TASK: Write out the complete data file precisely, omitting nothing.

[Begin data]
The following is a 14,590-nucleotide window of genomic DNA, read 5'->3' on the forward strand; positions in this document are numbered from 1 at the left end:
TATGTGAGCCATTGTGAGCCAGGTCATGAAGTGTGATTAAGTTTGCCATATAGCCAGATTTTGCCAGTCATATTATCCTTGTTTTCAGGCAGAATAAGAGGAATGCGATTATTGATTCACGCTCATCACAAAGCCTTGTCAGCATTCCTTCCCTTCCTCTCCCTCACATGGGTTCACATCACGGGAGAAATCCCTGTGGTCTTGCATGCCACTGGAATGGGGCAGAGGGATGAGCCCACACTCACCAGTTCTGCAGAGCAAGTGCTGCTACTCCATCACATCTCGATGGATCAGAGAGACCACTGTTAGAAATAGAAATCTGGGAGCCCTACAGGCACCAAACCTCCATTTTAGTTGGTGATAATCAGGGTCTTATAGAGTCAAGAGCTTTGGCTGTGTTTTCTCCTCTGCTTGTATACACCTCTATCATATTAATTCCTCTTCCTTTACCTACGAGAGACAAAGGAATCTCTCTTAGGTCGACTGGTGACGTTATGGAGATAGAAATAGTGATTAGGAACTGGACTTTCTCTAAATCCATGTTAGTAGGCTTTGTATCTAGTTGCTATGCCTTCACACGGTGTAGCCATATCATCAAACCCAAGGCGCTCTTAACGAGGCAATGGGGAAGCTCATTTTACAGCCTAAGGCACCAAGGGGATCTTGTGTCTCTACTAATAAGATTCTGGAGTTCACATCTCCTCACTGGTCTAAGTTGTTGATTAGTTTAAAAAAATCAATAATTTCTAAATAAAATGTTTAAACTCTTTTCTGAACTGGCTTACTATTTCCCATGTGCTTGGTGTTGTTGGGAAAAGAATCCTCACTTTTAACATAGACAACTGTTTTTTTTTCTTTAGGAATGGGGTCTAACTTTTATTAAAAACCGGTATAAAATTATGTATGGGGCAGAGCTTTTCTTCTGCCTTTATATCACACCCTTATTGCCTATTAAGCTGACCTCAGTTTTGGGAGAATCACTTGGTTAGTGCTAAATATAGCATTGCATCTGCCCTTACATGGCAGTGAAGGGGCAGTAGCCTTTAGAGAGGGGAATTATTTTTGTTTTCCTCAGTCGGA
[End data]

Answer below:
The following is a 14,590-nucleotide window of genomic DNA, read 5'->3' on the forward strand; positions in this document are numbered from 1 at the left end:
TATGTGAGCCATTGTGAGCCAGGTCATGAAGTGTGATTAAGTTTGCCATATAGCCAGATTTTGCCAGTCATATTATCCTTGTTTTCAGGCAGAATAAGAGGAATGCGATTATTGATTCACGCTCATCACAAAGCCTTGTCAGCATTCCTTCCCTTCCTCTCCCTCACATGGGTTCACATCACGGGAGAAATCCCTGTGGTCTTGCATGCCACTGGAATGGGGCAGAGGGATGAGCCCACACTCACCAGTTCTGCAGAGCAAGTGCTGCTACTCCATCACATCTCGATGGATCAGAGAGACCACTGTTAGAAATAGAAATCTGGGAGCCCTACAGGCACCAAACCTCCATTTTAGTTGGTGATAATCAGGGTCTTATAGAGTCAAGAGCTTTGGCTGTGTTTTCTCCTCTGCTTGTATACACCTCTATCATATTAATTCCTCTTCCTTTACCTACGAGAGACAAAGGAATCTCTCTTAGGTCGACTGGTGACGTTATGGAGATAGAAATAGTGATTAGGAACTGGACTTTCTCTAAATCCATGTTAGTAGGCTTTGTATCTAGTTGCTATGCCTTCACACGGTGTAGCCATATCATCAAACCCAAGGCGCTCTTAACGAGGCAATGGGGAAGCTCATTTTACAGCCTAAGGCACCAAGGGGATCTTGTGTCTCTACTAATAAGATTCTGGAGTTCACATCTCCTCACTGGTCTAAGTTGTTGATTAGTTTAAAAAAATCAATAATTTCTAAATAAAATGTTTAAACTCTTTTCTGAACTGGCTTACTATTTCCCATGTGCTTGGTGTTGTTGGGAAAAGAATCCTCACTTTTAACATAGACAACTGTTTTTTTTTCTTTAGGAATGGGGTCTAACTTTTATTAAAAACCGGTATAAAATTATGTATGGGGCAGAGCTTTTCTTCTGCCTTTATATCACACCCTTATTGCCTATTAAGCTGACCTCAGTTTTGGGAGAATCACTTGGTTAGTGCTAAATATAGCATTGCATCTGCCCTTACATGGCAGTGAAGGGGCAGTAGCCTTTAGAGAGGGGAATTATTTTTGTTTTCCTCAGTCGGA